There’s also a sign overhead saying the final destination of the Bahn that is coming and how soon it will be there.

These tools are enough to help most people navigate around the city if they know the name of the stop they want to get to. For those hopelessly lost, there’s info-call boxes at every station as well. And finally, if one can stand the embarrassment, there’s almost always a Hamburger who is more than happy to help, or throw a few words at you over their shoulder while they run to catch the next train.  

A few things I learned as I used the system more is that some lines run at certain times while other don’t. Just like I only later discovered that at some stops, trains will coordinate their rides by waiting for another train to come in or, rather than having the opposite track be for the train going in the opposite direction from whence you just came, there will be connecting lines just across the track. This is especially convenient if you happen to be changing trains. I also realized that trains come at scheduled times (no randomness here!) throughout the day and I can avoid the feeling of a missed train if I time my exit from my dorm properly.

As I mentioned before, the U-bahn is similar in theory to the S-Bahn. A bus is a bus pretty much anywhere you go, except in Hamburg, they aren’t associated with the similar stigma there is in the US. They are just as clean and well organized (with electronic signs at stops telling you when the next buses are arriving) as all other public transportation in Hamburg (and Germany) and it really is a shame that the US never caught on to this trend of public transportation properly. There’s a lot of catching up to do!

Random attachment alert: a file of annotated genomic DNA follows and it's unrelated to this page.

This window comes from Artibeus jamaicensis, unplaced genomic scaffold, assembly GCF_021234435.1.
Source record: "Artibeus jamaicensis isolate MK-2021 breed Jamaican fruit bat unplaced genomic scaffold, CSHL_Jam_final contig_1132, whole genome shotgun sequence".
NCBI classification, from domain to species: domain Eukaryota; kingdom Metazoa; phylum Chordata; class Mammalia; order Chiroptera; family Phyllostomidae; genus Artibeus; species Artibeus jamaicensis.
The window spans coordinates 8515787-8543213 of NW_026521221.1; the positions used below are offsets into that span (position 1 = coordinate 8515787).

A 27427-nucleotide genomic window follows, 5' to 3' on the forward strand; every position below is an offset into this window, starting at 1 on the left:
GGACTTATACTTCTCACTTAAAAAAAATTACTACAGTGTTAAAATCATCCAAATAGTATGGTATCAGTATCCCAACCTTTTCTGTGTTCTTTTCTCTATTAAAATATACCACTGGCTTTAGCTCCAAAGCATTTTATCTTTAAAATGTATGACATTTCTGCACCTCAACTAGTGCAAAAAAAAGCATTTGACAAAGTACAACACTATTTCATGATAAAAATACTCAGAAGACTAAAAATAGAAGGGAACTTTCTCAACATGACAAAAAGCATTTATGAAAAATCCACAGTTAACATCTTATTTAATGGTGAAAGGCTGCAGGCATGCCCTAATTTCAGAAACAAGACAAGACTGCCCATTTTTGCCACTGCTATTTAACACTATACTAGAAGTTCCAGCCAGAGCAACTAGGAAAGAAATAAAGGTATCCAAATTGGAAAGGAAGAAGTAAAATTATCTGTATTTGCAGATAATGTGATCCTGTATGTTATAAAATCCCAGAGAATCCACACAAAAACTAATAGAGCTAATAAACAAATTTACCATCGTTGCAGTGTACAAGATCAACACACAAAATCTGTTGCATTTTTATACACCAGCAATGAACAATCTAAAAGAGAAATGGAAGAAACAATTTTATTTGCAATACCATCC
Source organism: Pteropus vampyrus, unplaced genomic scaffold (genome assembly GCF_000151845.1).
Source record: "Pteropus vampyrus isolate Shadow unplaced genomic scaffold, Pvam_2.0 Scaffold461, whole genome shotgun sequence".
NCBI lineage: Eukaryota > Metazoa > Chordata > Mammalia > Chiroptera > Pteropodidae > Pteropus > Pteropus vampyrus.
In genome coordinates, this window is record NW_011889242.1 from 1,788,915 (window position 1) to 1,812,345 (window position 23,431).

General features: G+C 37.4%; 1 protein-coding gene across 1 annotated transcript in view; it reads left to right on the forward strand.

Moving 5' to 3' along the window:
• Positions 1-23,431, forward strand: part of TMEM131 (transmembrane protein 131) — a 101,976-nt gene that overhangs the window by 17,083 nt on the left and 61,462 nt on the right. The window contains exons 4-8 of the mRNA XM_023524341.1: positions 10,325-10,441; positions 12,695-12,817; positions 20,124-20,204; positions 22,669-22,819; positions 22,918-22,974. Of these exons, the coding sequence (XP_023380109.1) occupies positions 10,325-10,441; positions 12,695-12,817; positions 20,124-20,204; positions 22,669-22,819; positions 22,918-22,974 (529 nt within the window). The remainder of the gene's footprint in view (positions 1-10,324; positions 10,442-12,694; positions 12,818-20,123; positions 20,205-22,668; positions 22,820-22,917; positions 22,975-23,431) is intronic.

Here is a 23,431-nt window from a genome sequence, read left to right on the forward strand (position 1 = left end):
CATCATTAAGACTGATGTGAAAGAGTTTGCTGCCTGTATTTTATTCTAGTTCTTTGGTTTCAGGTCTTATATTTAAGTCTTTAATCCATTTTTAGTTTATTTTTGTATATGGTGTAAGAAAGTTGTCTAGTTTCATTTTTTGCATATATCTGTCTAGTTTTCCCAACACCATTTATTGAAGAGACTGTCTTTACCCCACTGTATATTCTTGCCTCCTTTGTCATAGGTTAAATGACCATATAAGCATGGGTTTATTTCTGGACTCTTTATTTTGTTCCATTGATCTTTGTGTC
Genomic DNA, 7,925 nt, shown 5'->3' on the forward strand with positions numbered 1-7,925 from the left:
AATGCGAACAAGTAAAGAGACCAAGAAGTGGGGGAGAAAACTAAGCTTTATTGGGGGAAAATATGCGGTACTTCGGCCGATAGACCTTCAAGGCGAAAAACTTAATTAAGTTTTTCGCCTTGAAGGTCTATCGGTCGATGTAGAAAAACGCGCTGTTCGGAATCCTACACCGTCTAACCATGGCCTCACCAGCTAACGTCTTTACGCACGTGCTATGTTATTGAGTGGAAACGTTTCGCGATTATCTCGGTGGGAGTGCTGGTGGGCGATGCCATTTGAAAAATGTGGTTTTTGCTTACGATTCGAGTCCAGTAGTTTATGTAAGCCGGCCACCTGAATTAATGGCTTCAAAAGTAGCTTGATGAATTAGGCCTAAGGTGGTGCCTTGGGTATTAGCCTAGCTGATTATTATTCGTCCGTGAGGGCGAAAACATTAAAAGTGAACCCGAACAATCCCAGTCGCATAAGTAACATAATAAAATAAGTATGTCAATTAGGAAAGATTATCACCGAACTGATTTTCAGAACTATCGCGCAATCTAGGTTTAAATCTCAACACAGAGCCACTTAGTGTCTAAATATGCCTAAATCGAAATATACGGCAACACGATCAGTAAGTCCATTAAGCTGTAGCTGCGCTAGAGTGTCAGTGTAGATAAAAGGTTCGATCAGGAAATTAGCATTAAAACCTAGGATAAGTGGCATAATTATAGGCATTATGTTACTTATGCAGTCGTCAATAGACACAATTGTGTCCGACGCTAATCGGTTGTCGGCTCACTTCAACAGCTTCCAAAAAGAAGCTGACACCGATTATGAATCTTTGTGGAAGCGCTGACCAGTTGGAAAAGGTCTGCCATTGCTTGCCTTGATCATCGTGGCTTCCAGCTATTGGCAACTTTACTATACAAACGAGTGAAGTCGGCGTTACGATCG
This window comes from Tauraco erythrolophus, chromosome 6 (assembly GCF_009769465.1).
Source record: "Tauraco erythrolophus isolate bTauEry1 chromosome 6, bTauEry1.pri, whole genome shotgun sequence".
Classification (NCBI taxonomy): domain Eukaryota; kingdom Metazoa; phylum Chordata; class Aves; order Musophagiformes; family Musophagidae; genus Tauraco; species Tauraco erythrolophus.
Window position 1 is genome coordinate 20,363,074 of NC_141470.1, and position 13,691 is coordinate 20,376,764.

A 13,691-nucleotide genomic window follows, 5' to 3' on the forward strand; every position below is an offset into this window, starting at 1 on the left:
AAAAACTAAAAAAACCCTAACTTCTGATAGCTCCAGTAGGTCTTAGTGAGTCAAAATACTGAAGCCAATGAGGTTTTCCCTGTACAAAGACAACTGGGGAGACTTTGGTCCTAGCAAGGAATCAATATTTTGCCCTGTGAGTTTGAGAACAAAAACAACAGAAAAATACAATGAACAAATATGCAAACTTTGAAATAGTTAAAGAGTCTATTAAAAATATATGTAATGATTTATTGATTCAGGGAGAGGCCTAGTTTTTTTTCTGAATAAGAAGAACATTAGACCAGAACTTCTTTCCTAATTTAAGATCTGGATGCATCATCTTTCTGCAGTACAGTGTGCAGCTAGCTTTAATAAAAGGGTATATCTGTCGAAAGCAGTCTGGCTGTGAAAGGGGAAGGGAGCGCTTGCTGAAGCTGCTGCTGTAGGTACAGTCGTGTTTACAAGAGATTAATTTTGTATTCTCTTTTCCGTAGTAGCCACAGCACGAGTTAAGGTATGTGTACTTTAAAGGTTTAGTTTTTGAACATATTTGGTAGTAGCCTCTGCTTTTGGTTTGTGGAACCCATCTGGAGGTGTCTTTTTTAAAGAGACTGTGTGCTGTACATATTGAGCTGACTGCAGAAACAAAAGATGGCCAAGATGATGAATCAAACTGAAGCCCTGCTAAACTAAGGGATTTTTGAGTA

hvv.de is a nifty site that allows to me to put a stop name or an address and it will give me the names and times of the quickest and least complicated routes, whether it be bus, trail, U-bahn, s-bahn, or tram (which is nothing like the old-school tram image I had in my head. It’s just an electric vehicle that goes on the street).

Bike 

Oh no. I spent so much time on public transportation, I’ve run out of steam (and you’ve probably run out of patience). But I’ll comment all the same about all the reasons it’s great to bike to commute in Hamburg:

  1. Bike lanes are for bikes only. And they’re most usually off the street.
  2. Bike riders often have their own crossing lights. These lights come equipped with a yellow, start-up light that tells you when the light is about to turn green and you better get those feet on the pedals, because the little kid behind you is going to run you over.
  3. You don’t have to wear a helmet (on second thought, that’s a negative aspect about riding in Hamburg, people here should take their brain bucket more seriously. I wear mine with pride).
  4. It’s absolutely normal to ride through the city dressed in a suit.
  5. It’s law to have functioning lights for nighttime riding. Most bikes have it and you can see other riders at all times- and be seen by cars.
  6. The weather here is often fine enough to ride. And even if it’s raining, there’s a lot of fashionable rain pants/jackets to wear over clothes to protect them.